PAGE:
Blaservations spent most of the past week driving through southeastern Iowa, traveling heavily on Interstate 80, looking for the Hartland’s best taquerias, and blasting the Marshall Tucker Band’s Greatest Hits. And looking at old buildings, of course.
In the nineteen-teens, Indiana entrepreneur (and perhaps the original “Car Guy”) Carl G. Fisher envisioned a highway that would carry Americans from Times Square to San Francisco. Fisher had made a fortune developing acetylene headlights, used on every make and model of automobile across brands for almost ten years, and would later go on to co-develop the Indianapolis Motor Speedway.
The wider use of the automobile brought the conditions of American roads to a contentious point, particularly in rural areas. While the Good Roads Movement had set the groundwork for private industry (bicycle manufacturers and enthusiasts’ groups) to invest in improving roads, the modern motorcar required a smooth, even traveling path or risk cracked axles or other damage to futuristic machinery. Using private funds from the likes of Woodrow Wilson, Thomas Edison and Teddy Roosevelt, Fisher seeded the first stretch of the “Lincoln Highway” in 1913 and developed the Lincoln Highway Association to promote it, headquartered in Detroit. The Lincoln Highway Association is still in existence, and now serves as a watchdog organization for the preservation of the highway’s historic character.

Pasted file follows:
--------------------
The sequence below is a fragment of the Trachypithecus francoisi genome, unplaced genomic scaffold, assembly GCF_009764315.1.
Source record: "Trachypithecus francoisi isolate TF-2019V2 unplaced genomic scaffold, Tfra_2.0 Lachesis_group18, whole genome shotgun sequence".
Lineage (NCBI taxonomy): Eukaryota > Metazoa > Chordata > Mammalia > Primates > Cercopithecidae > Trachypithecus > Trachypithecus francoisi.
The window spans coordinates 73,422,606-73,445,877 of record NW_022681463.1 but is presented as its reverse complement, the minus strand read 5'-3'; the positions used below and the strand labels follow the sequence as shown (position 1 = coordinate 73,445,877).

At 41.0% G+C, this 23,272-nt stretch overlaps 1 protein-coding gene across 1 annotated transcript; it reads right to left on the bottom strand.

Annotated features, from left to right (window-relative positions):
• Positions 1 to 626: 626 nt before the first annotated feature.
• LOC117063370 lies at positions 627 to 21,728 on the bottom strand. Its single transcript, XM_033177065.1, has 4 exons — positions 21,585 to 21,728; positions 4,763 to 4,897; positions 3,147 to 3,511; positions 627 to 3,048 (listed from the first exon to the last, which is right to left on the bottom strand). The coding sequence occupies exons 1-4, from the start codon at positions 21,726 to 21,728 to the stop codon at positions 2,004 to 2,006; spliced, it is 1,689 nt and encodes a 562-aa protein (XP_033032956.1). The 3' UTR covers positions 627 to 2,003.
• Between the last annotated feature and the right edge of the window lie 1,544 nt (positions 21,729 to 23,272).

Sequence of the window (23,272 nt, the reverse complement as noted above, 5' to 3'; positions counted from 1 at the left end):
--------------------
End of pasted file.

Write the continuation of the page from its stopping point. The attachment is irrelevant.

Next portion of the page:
America’s first transcontinental highway for automobiles would eventually bumble through thirteen states east to west; New York, New Jersey, Pennsylvania, Ohio, Indiana, Illinois, Iowa, Nebraska, Colorado, Wyoming, Utah, Nevada, and California, helping develop nearly every community along the roadway. By the time the Federal Aid Road Act of 1916 was enacted and national roadway standards were established, roadways were marked and numbered. By the time state and national highways were designated in the 1920s, service stations and roadside respites had popped up everywhere along the Lincoln Highway, including the Reed Niland Corner in Colo, Iowa.
In the 1920s, travelers along the Lincoln Highway (or the Jefferson Highway, which bisects the Lincoln Highway in Colo, and travels roughly from Winnipeg to New Orleans) could gas up the Ford, grab an egg salad sandwich or stop for the night at a one stop Mom-and-Pop known as the Reed Niland Corner, after the owner of the service station, Charlie Reed, and the family that ran the restaurant and the motel, the Niland’s. The service station operated as such until 1967, and the restaurant and hotel closed in 1995. The site was sold to the City of Colo by a Niland family member and was restored and reopened in 2008.
The Reed Niland Corner, a grouping of simple wood framed structures located in rural Iowa, is an exceptional and rare example of a building typology that was literally everywhere prior to the development of the modern freeway system. Sites like this seem to further emphasize the shift between travel by automobile in the 1920s and 30s, where roadside culture was built upon stops that would serve as a place to relax and refuel, and today, where convenience and speed is king. Unfortunately, most of our built heritage capturing this time in America has been lost. Small privatized rural highways often became a part of a larger highway system, and historic roadways that ran parallel to super highways found a limited need for a two pump service station, or a roadside diner. These factors, along with the holistic re-use of the Reed Niland Corner’s cafe and motel as just that, a cafe and motel, make the site even more special, and worthy of listing on the National Register of Historic Places.